I know an airline that operates plenty of 737s — and a couple of other carriers who may need a few.
What a week!
I hope you’re enjoying the long, holiday weekend. It was a big, busy week for us at Rene’s Points!
René waxed nostalgic about his eight years of blogging, William Shatner tweeted us, Delta is planning to “Wow” Main Cabin customers. Oh, and a passenger tried to breach a Delta cockpit and make “San Juan…disappear.”
All in a week’s work, I guess.
In case you missed anything or want to read a post again, here’s the week that was!
- PROCRASTINATORS – Last call for the BIGGEST EVER Delta Amex Card Offers! OFFERS HAVE EXPIRED. Please see post for current Welcome Bonuses!
Even though it was a short week for many, the travel news world was still in full force.
There were plenty of Delta happenings this week: (more) new routes added, earnings reports, cargo news, and a few other stories:
Here are some more pieces that caught my eye and I thought would interest you, too:
What are your plans this holiday weekend? Traveling anywhere? What have been your experiences at airports, hotels, and on the road? Please tell us in the Comment section below.
And if there’s a big travel news story I missed, please add it below with a link to the story.
The first half of 2019 has been ugly — to put it mildly — for Boeing and its 737 MAX.
Two MAXes crashed (one in October, the other in March), both killing everyone on board. Software issues were blamed, despite warnings from pilots. Governments around the world ordered the planes grounded. Even ferry flights parking the planes were fraught with problems.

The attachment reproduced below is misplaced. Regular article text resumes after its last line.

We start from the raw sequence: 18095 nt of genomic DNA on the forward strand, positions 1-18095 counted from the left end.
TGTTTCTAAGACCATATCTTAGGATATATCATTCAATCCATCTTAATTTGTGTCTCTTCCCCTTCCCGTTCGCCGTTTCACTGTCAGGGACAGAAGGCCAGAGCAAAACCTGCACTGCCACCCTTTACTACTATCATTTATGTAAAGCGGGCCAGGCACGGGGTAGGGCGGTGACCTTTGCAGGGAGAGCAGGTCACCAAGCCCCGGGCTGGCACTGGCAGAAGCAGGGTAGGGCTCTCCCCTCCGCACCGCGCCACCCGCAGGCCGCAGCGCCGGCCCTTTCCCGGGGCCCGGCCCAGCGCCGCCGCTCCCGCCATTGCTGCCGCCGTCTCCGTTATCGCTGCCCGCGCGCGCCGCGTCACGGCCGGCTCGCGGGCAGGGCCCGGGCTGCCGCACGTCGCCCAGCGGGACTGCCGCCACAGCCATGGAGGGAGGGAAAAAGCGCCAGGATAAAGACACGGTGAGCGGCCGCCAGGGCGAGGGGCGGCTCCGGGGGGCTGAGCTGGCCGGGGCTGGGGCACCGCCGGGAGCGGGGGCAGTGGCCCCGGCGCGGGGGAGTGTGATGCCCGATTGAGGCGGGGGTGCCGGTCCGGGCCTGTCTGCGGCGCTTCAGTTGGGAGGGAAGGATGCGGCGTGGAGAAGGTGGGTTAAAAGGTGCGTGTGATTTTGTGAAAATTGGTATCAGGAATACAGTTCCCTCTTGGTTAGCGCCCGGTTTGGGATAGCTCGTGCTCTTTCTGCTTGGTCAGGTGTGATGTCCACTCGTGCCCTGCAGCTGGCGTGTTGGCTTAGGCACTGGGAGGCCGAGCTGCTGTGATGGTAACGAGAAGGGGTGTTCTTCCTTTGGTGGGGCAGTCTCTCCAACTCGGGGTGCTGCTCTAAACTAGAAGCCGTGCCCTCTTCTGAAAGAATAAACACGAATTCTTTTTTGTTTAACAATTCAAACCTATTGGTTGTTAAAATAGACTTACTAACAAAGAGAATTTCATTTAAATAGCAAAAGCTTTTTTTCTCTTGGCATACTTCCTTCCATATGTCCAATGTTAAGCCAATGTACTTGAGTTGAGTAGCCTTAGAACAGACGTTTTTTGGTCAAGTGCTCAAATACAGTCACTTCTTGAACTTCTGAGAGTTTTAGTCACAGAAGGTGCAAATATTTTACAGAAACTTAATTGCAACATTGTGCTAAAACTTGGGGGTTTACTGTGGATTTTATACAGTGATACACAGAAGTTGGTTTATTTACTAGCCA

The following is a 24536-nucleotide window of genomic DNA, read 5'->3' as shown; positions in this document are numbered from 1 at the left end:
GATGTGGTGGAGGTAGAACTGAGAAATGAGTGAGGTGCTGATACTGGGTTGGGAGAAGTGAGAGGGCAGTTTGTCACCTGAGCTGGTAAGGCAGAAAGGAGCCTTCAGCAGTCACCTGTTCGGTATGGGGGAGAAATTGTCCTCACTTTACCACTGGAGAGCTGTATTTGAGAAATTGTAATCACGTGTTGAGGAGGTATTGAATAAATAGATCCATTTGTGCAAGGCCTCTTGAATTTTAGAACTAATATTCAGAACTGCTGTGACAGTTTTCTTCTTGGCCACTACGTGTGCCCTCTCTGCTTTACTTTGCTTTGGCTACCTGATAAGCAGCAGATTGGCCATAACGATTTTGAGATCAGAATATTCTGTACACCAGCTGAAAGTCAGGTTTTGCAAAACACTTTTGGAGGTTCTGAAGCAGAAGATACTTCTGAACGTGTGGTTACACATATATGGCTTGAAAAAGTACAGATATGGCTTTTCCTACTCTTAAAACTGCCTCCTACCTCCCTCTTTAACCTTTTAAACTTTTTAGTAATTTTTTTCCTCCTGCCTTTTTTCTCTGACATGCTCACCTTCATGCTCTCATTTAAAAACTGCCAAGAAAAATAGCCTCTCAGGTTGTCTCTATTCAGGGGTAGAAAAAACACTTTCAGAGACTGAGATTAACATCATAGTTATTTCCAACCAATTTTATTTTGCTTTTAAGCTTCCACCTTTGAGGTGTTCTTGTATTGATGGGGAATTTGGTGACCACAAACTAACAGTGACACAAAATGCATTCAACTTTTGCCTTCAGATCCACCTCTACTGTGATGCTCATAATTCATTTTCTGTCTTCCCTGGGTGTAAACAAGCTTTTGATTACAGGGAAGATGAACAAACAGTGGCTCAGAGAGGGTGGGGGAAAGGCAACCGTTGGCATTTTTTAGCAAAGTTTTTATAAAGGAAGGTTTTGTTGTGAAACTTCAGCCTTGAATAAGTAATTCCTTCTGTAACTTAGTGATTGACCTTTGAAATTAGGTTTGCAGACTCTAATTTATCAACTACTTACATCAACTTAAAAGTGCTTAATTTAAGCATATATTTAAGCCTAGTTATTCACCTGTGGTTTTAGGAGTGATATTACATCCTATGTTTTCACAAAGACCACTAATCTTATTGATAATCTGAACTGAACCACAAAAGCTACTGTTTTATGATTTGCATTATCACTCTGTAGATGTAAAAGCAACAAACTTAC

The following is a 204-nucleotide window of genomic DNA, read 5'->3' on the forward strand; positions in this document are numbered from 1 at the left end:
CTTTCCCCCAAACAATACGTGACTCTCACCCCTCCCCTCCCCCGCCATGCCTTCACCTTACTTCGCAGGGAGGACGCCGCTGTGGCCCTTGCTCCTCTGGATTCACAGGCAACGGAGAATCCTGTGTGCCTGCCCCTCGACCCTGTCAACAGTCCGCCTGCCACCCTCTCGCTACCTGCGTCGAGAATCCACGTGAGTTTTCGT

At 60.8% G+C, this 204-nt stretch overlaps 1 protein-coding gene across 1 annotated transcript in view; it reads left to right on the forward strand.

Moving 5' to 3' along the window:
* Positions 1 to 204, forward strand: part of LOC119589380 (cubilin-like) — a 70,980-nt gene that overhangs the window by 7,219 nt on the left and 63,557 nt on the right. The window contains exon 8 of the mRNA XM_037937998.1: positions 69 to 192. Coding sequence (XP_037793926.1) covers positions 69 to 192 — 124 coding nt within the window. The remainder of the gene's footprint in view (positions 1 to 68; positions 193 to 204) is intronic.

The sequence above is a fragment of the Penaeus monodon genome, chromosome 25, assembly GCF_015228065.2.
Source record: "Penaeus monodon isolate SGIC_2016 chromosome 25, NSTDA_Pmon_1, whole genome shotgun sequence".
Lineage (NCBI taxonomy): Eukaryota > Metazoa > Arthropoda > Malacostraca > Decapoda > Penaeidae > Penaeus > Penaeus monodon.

Initial reports suggested software fixes would be in place for June test flights. Then came news that the planes wouldn’t be ready until August.
And last week came another update: a “runaway stabilizer condition” (which sounds rather important) crept up. Don’t be surprised to see the MAX fly before April 2020.
In fact, there’s an extensive Wikipedia page devoted solely to the 737 MAX groundings.
Could shelving the 737 MAX and evolving it into a new airplane project all together be Boeing’s best option?
Introducing the All-New Not Boeing 737 MAX?
When (or if) the plane is cleared for takeoff and airlines resume those flights, I imagine the words “737 MAX” will strike fear in the heart of passengers who find themselves on those aircraft. (No need to worry, Delta flyers: the mothership does not fly the 737 MAX.) Even if it were independently deemed the safest aircraft on the planet, there would always be a lingering anxiousness amongst passengers.
USA Today writes that Boeing CEO Dennis Muilenburg “has been on a worldwide tour to let airline officials know about the improvements being made to (the) aircraft.”
The 737 MAX will (hopefully) be a much safer aircraft than previously. In fact, I bet we hear someone — a Boeing rep, a pilot, etc — say, “It’s a whole new airplane!”
So would the aircraft giant be better off saying, Hey, we learned from the 737 MAX and built a better, safer, more advanced airplane. And we call it…”?
Or should they stick to the “737 MAX” moniker?
What Do You Think?
Keep the name “737 MAX” or rebrand the plane altogether? And if Boeing decides to cannibalize the MAX into a “new” plane, what should the aircraft be called?
Please share your thoughts in the Comments section below! — Chris